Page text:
Faced with declining revenue, Gannett has invested millions in the last few years to scale up its digital footprint. Sales, however, haven’t quite picked up as yet. The company, which also owns local papers ranging from the Detroit Free Press to the El Paso Times, missed second-quarter revenue on Monday.

Now by merging, the companies expect to cut costs by $275-300 million annually and said they would together have 263 daily media organizations across 47 states, as well as USA Today. New Media and Gannett are the largest U.S. newspaper owners by circulation, according to Statista.

About 25% of the combined company’s revenue will come from digital, New Media Chief Executive Officer Michael Reed said on a conference call.

New Media is run by Fortress Investment Group, which is owned by Japan’s SoftBank Group Corp 9984.T, and has built the largest chain of local U.S. papers, including 156 dailies from the Austin American-Statesman to the Register-Guard in Eugene, Oregon.

Some folks would say this is propaganda – others would call it lying by omission. Does it matter which one it is at this point?

I know well-educated people who still deny the newspaper’s collapse or failure. I had one intelligent person excuse that COVID has been hard on newspapers and other media entities. Really?

In Summary

Public relations and advertising are concepts created out of mass consumerism. Their goal is to make you feel less than unless you buy their product or service. It’s tricking the unconscious mind into a form of neediness. Yes, some people become addicted to shopping as a result. Consumerism was highly prevalent beginning after WW2.

However, the sole purpose of the free press is to hold the government accountable. When the Oligarchy began corrupting the government and vice versa, the role of The Star Press was to serve their subscribers to keep the government accountable. The problem is they couldn’t, or they’d lose their advertisers since they were the same. So the owners of the newspapers began ‘pulling stories’ that could cause harm. As Chomsky noted, this decision would prove fateful for the industry.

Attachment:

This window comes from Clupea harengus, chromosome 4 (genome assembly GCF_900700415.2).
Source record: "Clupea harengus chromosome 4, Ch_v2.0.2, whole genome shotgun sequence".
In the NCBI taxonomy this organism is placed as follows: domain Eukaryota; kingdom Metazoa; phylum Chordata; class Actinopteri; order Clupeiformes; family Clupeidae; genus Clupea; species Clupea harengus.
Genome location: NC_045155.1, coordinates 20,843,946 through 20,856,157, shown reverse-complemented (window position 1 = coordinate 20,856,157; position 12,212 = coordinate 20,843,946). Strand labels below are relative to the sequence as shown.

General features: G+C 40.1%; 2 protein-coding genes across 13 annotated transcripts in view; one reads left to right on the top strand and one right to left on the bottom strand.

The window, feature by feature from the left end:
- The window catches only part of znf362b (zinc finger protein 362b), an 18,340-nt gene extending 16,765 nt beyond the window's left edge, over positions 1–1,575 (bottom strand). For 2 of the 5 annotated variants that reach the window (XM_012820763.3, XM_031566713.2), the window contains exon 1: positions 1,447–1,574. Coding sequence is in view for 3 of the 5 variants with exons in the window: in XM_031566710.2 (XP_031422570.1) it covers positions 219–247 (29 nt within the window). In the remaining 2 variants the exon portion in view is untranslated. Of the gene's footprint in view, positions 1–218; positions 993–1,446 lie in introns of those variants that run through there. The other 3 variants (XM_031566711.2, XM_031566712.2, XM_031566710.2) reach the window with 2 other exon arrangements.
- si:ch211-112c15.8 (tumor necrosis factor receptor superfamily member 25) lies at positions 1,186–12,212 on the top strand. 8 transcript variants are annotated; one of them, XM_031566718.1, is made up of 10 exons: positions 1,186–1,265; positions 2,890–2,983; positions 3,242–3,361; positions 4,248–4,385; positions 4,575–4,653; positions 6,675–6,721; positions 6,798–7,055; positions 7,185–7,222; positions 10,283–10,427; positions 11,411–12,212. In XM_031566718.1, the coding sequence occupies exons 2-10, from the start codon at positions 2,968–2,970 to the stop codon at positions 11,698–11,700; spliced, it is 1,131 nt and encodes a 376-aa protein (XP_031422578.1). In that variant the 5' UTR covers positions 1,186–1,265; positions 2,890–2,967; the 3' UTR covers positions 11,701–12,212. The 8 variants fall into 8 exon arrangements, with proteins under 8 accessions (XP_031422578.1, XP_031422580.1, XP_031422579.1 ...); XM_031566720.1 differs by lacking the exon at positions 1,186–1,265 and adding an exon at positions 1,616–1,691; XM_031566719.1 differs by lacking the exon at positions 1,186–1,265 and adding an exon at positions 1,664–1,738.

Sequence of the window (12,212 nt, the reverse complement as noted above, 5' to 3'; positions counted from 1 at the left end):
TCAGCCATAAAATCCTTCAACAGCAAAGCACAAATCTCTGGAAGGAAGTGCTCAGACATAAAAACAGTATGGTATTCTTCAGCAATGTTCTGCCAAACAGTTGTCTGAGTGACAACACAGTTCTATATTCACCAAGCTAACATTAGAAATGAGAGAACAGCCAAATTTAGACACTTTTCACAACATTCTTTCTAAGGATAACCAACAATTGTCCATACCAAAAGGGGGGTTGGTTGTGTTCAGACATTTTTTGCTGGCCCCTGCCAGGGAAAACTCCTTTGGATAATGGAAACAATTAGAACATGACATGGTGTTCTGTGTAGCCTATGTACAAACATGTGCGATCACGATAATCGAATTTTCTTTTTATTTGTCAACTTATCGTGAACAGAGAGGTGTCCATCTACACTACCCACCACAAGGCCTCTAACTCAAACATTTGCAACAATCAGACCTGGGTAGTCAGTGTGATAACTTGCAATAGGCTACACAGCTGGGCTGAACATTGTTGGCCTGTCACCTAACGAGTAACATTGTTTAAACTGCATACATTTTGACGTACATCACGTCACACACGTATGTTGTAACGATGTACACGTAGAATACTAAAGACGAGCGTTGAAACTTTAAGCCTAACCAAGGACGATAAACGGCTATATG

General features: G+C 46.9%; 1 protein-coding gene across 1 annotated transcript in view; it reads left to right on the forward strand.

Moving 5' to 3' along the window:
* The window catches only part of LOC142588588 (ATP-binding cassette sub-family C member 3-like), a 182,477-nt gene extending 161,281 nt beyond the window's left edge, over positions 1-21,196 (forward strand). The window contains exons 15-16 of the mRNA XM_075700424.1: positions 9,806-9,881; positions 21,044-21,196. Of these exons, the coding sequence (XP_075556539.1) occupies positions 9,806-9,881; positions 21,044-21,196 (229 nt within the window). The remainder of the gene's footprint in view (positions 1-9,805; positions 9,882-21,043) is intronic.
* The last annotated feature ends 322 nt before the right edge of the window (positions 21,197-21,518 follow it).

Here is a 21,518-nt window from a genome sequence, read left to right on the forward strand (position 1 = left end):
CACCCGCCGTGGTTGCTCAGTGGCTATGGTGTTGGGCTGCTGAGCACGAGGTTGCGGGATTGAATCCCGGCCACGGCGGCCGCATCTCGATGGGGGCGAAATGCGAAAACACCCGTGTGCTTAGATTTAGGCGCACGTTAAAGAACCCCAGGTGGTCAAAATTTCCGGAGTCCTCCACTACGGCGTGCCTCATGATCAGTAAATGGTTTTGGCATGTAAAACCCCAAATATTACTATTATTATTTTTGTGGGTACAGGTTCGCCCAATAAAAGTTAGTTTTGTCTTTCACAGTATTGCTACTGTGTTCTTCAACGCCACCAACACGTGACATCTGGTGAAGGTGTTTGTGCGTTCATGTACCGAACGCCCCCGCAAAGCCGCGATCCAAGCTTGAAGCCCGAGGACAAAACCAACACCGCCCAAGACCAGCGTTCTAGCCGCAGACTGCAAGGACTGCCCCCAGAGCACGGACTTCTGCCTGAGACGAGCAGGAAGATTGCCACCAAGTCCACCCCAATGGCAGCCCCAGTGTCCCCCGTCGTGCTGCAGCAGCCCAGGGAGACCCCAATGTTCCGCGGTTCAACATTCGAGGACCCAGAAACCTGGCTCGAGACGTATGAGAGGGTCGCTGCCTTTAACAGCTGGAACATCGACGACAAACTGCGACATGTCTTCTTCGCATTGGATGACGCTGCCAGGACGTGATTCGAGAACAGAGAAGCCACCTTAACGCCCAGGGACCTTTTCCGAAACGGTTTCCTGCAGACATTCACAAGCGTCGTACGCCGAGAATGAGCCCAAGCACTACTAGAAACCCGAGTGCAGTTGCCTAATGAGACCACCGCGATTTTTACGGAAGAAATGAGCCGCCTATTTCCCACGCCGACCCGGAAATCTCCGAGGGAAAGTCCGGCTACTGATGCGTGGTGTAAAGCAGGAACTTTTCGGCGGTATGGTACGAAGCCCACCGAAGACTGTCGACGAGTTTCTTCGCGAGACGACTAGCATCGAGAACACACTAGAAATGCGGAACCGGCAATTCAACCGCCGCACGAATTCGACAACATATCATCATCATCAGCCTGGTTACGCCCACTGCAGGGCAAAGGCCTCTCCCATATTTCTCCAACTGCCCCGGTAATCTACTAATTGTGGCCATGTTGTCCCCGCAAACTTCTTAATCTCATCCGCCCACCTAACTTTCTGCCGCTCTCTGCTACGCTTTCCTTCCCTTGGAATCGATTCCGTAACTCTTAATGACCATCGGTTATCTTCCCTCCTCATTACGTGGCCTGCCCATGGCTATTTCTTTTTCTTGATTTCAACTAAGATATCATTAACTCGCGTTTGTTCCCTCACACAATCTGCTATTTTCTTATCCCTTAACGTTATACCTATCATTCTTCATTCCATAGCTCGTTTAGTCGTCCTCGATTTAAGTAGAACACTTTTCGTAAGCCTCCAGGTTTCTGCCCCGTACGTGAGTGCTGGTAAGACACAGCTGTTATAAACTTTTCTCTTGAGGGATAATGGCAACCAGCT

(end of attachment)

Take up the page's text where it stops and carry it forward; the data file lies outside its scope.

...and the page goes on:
The free press became the media propaganda industry. They ‘created the news’ for the government and industry, but they did poorly. Over time, they lost their credibility, and people stopped trusting them. It was a death spiral into what we see today in Muncie, Indiana – Middletown, USA. A ghost newspaper and Muncie Journal endorsed by the government and the Oligarchy. That’s all they have left to convince the people that they have a democracy with a press holding them accountable. It’s a fraud!

How long will the people believe this ghost of a newspaper? Days, weeks, months, years…?

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Todd Smekens

Journalist, consultant, publisher, and servant-leader with a passion for truth-seeking. Enjoy motorcycling, meditation, and spending quality time with my daughter and rescue hound. Spiritually-centered first and foremost. Lived in multiple states within the USA and frequent traveler to the mountains.